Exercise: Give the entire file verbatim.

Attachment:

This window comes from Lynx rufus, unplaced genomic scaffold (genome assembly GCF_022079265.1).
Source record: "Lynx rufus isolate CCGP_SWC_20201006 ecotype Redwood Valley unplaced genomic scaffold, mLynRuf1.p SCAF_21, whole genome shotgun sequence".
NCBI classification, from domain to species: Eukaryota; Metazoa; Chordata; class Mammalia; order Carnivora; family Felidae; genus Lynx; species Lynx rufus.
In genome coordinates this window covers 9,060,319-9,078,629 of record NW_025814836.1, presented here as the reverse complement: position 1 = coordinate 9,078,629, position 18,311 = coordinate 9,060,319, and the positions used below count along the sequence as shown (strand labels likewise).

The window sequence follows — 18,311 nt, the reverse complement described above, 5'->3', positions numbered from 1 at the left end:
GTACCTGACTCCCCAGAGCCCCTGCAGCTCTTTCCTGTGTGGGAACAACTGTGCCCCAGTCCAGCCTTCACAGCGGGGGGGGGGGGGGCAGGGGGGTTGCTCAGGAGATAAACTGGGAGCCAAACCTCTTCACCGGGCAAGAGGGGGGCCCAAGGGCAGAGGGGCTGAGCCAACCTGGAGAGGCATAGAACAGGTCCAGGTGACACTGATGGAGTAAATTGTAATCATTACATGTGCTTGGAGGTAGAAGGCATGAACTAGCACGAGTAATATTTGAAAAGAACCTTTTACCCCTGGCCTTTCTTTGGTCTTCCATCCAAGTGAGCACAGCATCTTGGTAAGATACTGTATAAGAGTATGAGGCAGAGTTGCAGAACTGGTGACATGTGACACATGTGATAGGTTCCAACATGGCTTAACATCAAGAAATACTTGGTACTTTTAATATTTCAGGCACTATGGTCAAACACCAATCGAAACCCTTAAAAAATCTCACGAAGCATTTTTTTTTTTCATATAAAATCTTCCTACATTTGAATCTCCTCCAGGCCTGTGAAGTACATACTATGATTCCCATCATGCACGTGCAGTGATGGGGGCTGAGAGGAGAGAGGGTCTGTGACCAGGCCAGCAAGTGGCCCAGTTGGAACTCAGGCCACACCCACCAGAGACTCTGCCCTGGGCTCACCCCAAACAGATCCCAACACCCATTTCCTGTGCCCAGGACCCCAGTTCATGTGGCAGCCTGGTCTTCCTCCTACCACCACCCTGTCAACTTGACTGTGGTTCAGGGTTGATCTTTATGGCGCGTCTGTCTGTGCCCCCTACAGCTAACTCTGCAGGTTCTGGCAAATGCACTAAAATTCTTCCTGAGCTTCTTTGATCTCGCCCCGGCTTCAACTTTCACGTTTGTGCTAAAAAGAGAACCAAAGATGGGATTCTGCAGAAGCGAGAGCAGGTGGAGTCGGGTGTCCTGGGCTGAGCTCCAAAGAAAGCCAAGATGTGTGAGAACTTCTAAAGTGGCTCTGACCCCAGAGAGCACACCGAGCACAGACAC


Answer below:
This window comes from Lynx rufus, unplaced genomic scaffold (genome assembly GCF_022079265.1).
Source record: "Lynx rufus isolate CCGP_SWC_20201006 ecotype Redwood Valley unplaced genomic scaffold, mLynRuf1.p SCAF_21, whole genome shotgun sequence".
NCBI classification, from domain to species: Eukaryota; Metazoa; Chordata; class Mammalia; order Carnivora; family Felidae; genus Lynx; species Lynx rufus.
In genome coordinates this window covers 9,060,319-9,078,629 of record NW_025814836.1, presented here as the reverse complement: position 1 = coordinate 9,078,629, position 18,311 = coordinate 9,060,319, and the positions used below count along the sequence as shown (strand labels likewise).

The window sequence follows — 18,311 nt, the reverse complement described above, 5'->3', positions numbered from 1 at the left end:
GTACCTGACTCCCCAGAGCCCCTGCAGCTCTTTCCTGTGTGGGAACAACTGTGCCCCAGTCCAGCCTTCACAGCGGGGGGGGGGGGGGCAGGGGGGTTGCTCAGGAGATAAACTGGGAGCCAAACCTCTTCACCGGGCAAGAGGGGGGCCCAAGGGCAGAGGGGCTGAGCCAACCTGGAGAGGCATAGAACAGGTCCAGGTGACACTGATGGAGTAAATTGTAATCATTACATGTGCTTGGAGGTAGAAGGCATGAACTAGCACGAGTAATATTTGAAAAGAACCTTTTACCCCTGGCCTTTCTTTGGTCTTCCATCCAAGTGAGCACAGCATCTTGGTAAGATACTGTATAAGAGTATGAGGCAGAGTTGCAGAACTGGTGACATGTGACACATGTGATAGGTTCCAACATGGCTTAACATCAAGAAATACTTGGTACTTTTAATATTTCAGGCACTATGGTCAAACACCAATCGAAACCCTTAAAAAATCTCACGAAGCATTTTTTTTTTTCATATAAAATCTTCCTACATTTGAATCTCCTCCAGGCCTGTGAAGTACATACTATGATTCCCATCATGCACGTGCAGTGATGGGGGCTGAGAGGAGAGAGGGTCTGTGACCAGGCCAGCAAGTGGCCCAGTTGGAACTCAGGCCACACCCACCAGAGACTCTGCCCTGGGCTCACCCCAAACAGATCCCAACACCCATTTCCTGTGCCCAGGACCCCAGTTCATGTGGCAGCCTGGTCTTCCTCCTACCACCACCCTGTCAACTTGACTGTGGTTCAGGGTTGATCTTTATGGCGCGTCTGTCTGTGCCCCCTACAGCTAACTCTGCAGGTTCTGGCAAATGCACTAAAATTCTTCCTGAGCTTCTTTGATCTCGCCCCGGCTTCAACTTTCACGTTTGTGCTAAAAAGAGAACCAAAGATGGGATTCTGCAGAAGCGAGAGCAGGTGGAGTCGGGTGTCCTGGGCTGAGCTCCAAAGAAAGCCAAGATGTGTGAGAACTTCTAAAGTGGCTCTGACCCCAGAGAGCACACCGAGCACAGACAC